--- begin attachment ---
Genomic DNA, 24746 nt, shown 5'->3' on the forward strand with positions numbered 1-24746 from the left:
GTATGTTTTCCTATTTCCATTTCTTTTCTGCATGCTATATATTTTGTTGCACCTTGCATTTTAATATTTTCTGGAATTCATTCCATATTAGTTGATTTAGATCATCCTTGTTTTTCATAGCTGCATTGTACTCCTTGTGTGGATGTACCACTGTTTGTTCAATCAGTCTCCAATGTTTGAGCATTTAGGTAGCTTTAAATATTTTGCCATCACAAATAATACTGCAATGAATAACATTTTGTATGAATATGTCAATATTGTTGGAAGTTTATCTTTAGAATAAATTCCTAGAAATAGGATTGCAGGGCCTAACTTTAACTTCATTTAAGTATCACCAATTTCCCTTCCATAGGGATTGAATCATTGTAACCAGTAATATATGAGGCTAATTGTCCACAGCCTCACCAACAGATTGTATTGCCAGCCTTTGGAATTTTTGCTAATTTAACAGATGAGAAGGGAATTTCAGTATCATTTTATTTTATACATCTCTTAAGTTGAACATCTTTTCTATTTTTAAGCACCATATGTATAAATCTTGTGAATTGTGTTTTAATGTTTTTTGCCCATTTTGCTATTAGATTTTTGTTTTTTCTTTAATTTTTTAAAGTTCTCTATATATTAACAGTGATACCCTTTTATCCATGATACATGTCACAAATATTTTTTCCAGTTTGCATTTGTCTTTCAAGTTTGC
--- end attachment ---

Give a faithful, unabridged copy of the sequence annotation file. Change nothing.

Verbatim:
Genomic DNA, 24746 nt, shown 5'->3' on the forward strand with positions numbered 1-24746 from the left:
GTATGTTTTCCTATTTCCATTTCTTTTCTGCATGCTATATATTTTGTTGCACCTTGCATTTTAATATTTTCTGGAATTCATTCCATATTAGTTGATTTAGATCATCCTTGTTTTTCATAGCTGCATTGTACTCCTTGTGTGGATGTACCACTGTTTGTTCAATCAGTCTCCAATGTTTGAGCATTTAGGTAGCTTTAAATATTTTGCCATCACAAATAATACTGCAATGAATAACATTTTGTATGAATATGTCAATATTGTTGGAAGTTTATCTTTAGAATAAATTCCTAGAAATAGGATTGCAGGGCCTAACTTTAACTTCATTTAAGTATCACCAATTTCCCTTCCATAGGGATTGAATCATTGTAACCAGTAATATATGAGGCTAATTGTCCACAGCCTCACCAACAGATTGTATTGCCAGCCTTTGGAATTTTTGCTAATTTAACAGATGAGAAGGGAATTTCAGTATCATTTTATTTTATACATCTCTTAAGTTGAACATCTTTTCTATTTTTAAGCACCATATGTATAAATCTTGTGAATTGTGTTTTAATGTTTTTTGCCCATTTTGCTATTAGATTTTTGTTTTTTCTTTAATTTTTTAAAGTTCTCTATATATTAACAGTGATACCCTTTTATCCATGATACATGTCACAAATATTTTTTCCAGTTTGCATTTGTCTTTCAAGTTTGC